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IMF Peppered on Lagarde's Linking Greece to Niger, But Sudan UNanswered

By Matthew Russell Lee

UNITED NATIONS, May 31 -- The International Monetary Fund's biweekly embargoed press briefing on Thursday focused almost entirely on the protests to Managing Director Christine Lagarde's comments that Greeks should pay their taxes -- while she does not pay taxes -- and as one Greek journalist focused in on, her comparison of Greece and Niger.

  IMF spokesman Gerry Rice responded to this last by paying the IMF has to serve all of its members including the low income ones; he directed the press to Lagarde's clarification if not apology on Facebook. But is it enough?

  The questions on Greece kept coming, until Rice said, this will be our last question on Greece. But it wasn't.

  Inner City Press submitted a number of questions, including "On Hungary, can you respond to an analysis (by Citigroup) that "the IMF may still require structural expenditure cuts and changes to the tax system"?

  Rice said, on Hungary, that there are "no dates... to start negotiations," adding that "we do continue" to be in touch with "the Hungarian authorities. A lot of actions are needed," he said, "to ensure central bank independence."

  Then the questioning turned back to Greece. Rice said there will be no new mission until elections and a new government. One wonders how big the protests would be, if Lagarde went there now?

  Others of Inner City Press' questions have yet to be answered, on Pakistan, the Democratic Republic of Congo, Cote d'Ivoire and one on Sudan, on which the UN Security Council was simultaneously meeting on Thursday morning:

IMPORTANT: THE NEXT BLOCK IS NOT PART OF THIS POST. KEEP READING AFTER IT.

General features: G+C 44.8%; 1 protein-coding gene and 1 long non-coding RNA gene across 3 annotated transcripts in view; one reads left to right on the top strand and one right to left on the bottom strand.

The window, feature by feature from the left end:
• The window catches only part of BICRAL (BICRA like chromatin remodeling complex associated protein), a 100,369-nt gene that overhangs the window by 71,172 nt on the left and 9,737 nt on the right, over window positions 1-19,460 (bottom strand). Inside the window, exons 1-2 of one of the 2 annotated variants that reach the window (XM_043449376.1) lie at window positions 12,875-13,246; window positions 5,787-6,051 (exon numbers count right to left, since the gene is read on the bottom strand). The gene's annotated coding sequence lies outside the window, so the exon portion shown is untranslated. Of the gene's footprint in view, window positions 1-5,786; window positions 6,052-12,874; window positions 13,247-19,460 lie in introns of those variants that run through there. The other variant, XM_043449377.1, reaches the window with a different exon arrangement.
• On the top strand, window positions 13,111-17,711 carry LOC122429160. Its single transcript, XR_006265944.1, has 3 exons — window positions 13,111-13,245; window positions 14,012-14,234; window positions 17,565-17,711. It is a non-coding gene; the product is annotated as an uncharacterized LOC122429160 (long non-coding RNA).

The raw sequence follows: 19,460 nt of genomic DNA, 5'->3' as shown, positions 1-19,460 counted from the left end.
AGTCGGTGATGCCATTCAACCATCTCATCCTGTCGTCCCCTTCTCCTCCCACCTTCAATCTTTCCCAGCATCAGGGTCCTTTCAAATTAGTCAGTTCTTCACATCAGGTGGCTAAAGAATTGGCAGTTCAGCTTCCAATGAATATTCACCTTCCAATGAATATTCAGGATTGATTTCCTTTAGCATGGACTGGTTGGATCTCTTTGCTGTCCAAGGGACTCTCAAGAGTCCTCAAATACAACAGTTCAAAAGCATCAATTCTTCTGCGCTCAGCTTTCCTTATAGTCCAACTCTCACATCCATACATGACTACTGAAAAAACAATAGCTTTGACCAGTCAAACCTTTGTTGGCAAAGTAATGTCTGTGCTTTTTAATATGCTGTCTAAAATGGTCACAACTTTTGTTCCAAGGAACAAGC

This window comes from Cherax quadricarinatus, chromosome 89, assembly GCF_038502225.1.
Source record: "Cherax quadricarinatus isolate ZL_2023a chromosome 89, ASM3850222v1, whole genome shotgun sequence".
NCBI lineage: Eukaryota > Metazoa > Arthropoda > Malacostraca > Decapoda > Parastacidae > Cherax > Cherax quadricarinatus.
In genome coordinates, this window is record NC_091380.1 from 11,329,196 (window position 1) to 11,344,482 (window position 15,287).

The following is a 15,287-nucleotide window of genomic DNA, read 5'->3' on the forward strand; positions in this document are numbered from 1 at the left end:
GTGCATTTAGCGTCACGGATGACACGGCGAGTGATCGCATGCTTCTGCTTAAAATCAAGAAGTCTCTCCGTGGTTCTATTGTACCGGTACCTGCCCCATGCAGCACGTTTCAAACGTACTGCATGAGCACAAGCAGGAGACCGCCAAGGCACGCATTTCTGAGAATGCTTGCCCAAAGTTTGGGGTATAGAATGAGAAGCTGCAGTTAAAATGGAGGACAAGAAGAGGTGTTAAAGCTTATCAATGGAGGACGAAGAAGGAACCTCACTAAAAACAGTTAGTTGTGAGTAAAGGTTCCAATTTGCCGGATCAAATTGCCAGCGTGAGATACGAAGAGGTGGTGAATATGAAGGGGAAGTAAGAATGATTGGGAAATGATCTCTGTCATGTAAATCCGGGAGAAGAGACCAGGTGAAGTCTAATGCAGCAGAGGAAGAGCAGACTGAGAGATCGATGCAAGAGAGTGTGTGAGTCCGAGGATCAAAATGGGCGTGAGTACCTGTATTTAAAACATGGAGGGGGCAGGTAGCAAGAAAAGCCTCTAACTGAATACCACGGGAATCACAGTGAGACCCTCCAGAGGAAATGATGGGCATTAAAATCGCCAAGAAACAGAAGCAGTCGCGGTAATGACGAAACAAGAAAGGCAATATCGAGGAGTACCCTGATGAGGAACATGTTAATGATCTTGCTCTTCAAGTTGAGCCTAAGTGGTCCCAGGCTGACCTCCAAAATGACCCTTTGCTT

On Cote d'Ivoire, can you confirm that next month a decision is expected on "an IMF-backed debt relief deal calling for relief of $5-billion of the country's debt, reducing its current stock of debt by 40%"?

What is the status of Pakistan reaching out for a new facility? Is it true the "IMF wants Pakistan to raise tax revenue from the present 10% of GDP to 15% of GDP by 2013"?

On Sudan, because some are critical of the IMF's Edward Gemayel recent recommendation of a "structural reform program," could you explain what this means for the Sudanese?

Watch this site.

Footnote: the press corps covering the IMF backed each other up in pushing questions on Greece and Lagarde's comments, in contrast for example to some in the UN press corps these days.

  Follow ups were sharp, and journalists didn't allow themselves to be used as a way to turn away from or even refuse others' questions. It seemed unlikely there would be pressure to take down stories, or for purges or expulsion. Does money in the water make the reporting more serious? Even within the same mega wire services?

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Click here for Sept 23, '11 about UN General Assembly

Click for Mar 1, '11 re Libya, Sri Lanka, UN Corruption

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These reports are usually also available through Google News and on Lexis-Nexis.

Click here for a Reuters AlertNet piece by this correspondent about Uganda's Lord's Resistance Army. Click here for an earlier Reuters AlertNet piece about the Somali National Reconciliation Congress, and the UN's $200,000 contribution from an undefined trust fund.  Video Analysis here

Click here for Sept 26, 2011 New Yorker on Inner City Press at UN

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